One of the most important decisions we make in life -- probably eclipsed only by romantic partner or career choice -- is who to entrust with the all-important task of cutting our hair every six weeks or so.
I was very satisfied with my choice of Andrew Gould, a man so alive and so vibrant that to be around him for even a half-hour haircut was to glimpse true joie de vivre. He cut hair well, but he was so much more than that. He became a good friend, a confidante, a fellow lover of politics, New York, music. We developed a nice bond over more than a decade and his untimely passing leaves me with a big hole in my life.
He was the Mayor of Amsterdam Avenue, proudly holding court in his small but tidy salon and patrolling the street between 85th and 86th between cuts to see if any of his legions of fans happened to stroll by. Whenever I was walking in his direction I would often take a detour to his street because I knew that even a hello or a high five from Andrew would lift my spirits. He was always high on life, perhaps a residual effect of his wild years when he sported shoulder-length hair and seemed to always be in party pose in the pictures I've seen.
A session under the apron with Andrew was to hear a whirlwind of stories about his varied musical tastes, his drug-fueled past, the state of New York City politics, updates on his famous clients (but nothing too revealing). He had a PhD in the "gift of gab," never allowing a moment of silence to pass or an awkward moment to crop up. He always made you feel at ease, that you were special and that when he was cutting your hair, you were the most important person in the world.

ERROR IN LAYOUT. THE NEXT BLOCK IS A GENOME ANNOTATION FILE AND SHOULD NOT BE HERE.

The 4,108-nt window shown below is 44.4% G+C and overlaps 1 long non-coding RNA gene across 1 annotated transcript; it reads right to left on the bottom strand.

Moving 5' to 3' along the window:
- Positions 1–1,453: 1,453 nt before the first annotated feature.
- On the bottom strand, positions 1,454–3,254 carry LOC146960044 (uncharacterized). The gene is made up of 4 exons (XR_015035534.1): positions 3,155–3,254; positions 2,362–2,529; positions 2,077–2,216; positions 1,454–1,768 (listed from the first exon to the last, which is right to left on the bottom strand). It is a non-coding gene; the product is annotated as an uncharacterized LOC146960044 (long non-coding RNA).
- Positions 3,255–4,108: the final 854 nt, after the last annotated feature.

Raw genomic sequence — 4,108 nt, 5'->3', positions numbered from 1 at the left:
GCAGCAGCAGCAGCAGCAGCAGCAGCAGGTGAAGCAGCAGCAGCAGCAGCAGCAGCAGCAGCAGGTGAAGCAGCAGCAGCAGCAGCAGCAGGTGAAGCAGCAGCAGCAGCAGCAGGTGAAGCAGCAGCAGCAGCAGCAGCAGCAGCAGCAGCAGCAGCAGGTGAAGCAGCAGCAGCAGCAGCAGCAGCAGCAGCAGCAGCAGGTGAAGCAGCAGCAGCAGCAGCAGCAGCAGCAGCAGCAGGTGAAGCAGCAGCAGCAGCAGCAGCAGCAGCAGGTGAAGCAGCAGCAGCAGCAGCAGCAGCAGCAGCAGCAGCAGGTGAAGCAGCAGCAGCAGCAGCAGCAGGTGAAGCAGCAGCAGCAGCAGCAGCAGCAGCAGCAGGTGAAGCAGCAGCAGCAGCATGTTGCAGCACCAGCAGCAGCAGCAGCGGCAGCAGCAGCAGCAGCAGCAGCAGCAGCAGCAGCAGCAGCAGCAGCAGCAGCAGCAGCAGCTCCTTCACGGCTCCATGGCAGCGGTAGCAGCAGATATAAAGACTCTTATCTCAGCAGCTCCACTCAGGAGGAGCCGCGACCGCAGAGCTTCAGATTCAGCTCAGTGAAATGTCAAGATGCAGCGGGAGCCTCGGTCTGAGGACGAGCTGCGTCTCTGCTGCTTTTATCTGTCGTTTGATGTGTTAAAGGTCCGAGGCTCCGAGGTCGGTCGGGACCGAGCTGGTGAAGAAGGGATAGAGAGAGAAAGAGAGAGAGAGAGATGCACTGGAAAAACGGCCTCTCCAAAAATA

I've been thinking of the hair person-haircutter relationship these past few days since he passed away at Mount Sinai Medical Center. It's probably the closest thing to therapy I've ever experienced; you sit still for 30-40 minutes, you catch up on your life since you've last seen each other, you sometimes reveal intimate secrets (although not too much because you're in an open space with other hair people-haircutters), and you often walk out feeling lighter, unburdened, more in control of your life. And it's certainly a lot cheaper than 45 minutes on the couch.
I haven't seen the movie "Shampoo" in many years but I recall that Warren Beatty played a very charismatic, chatty and highly heterosexual hair stylist. I often thought of Andrew Gould as that type of character. He was clearly madly in love with his wife, Christina, which I always found very touching. He was someone who wouldn't shy away from talking about his ups and his downs and that, too, was refreshing. He was a no BS guy, and you never felt like he had a hidden agenda. What you saw, was what you got with Andrew.
He was also a huge animal activist and his love for all furry creatures was charming, tender and fierce all at once. He was not a fan of the carriage horse drivers, he showed off pictures of his cat and he would often post on Facebook some of his animal rights crusades.
I understand that his wife Christina and his employees will be keeping his beloved New York Hair Company open. That makes me happy. It means that Andrew's spirit will live on in a place that he turned into the "Cheers" of hair salons.
Tom Allon is the president of City & State and a former Liberal Party-backed candidate for mayor of New York City. At age 54, he's happy to still need haircuts.